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Cryptosporidiosis is a parasitic disease caused by coccidian protozoan of the genus Cryptosporidium. The infection manifests as a respiratory, urinary tract, and gastrointestinal disease, depending on how the organism gained access into the bird. The three main species that affect poultry include: C. baileyi, C. galli and C. meleagridis. They have been reported in a variety of different avian species, such as chickens, turkeys, quail, and finches. Interaction of C. baileyi with other pathogens present in the chicken's respiratory system often results in secondary infection with E. coli. If chickens become concurrently infected with infectious bronchitis virus (IBV) it can increase the severity of respiratory disease in chickens induced by C. baileyi.

Chicken become infected with Cryptosporidium through ingestion or inhalation of sporulated oocysts, shed in the feces of infected birds. Fecal-oral route and water-associated contamination are thought to be the most likely route of infection in backyard chickens. Oocysts are capable of surviving outside the chicken for long periods of time (often greater than 6 months duration) in cool, moist environments, and on fomites such as farm equipment, buildings, and human clothing.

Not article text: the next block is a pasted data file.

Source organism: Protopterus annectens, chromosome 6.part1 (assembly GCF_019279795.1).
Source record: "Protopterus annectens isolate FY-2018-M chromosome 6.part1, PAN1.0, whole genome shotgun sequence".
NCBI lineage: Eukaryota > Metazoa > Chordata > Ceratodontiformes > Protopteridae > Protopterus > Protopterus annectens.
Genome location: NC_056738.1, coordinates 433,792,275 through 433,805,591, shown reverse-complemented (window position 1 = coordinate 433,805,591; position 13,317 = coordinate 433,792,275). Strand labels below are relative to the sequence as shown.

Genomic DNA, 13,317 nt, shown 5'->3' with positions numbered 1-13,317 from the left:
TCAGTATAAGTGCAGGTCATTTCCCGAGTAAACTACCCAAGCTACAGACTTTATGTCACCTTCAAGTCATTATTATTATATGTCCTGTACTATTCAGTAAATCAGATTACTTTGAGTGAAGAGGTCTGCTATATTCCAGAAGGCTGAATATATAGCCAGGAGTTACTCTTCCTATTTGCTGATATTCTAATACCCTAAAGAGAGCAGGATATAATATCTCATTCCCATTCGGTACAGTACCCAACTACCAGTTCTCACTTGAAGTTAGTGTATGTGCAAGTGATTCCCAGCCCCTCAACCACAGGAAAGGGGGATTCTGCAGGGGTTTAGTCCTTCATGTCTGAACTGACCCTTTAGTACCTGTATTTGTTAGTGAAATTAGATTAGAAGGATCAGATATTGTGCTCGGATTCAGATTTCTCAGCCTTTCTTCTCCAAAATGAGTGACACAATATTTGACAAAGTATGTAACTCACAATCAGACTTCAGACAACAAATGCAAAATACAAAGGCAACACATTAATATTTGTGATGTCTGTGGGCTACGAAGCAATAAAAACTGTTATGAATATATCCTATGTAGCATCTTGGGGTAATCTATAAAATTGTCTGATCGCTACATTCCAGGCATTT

Clinical Signs

Weight loss
Ruffled feathers
Nasal and eye discharge
Swollen sinuses
Difficulty breathing
Extending neck
Reluctance to move
Increased respiratory sounds (rales)
Undigested food in droppings


  • Cytology
  • Fecal test
  • Acid-fast staining
  • Direct fluorescent antibody [DFA]


Supportive careIsolate the bird from the flock and place in a safe, comfortable, warm location (your own chicken "intensive care unit") with easy access to water and food. Limit stress. Call your veterinarian.
Paramomycin100 mg/kg administered orally every 12 hoursK Marx



Good sanitary practices

Scientific References

Risk Factors

  • Keeping birds in a dirty, unsanitary environment, full of droppings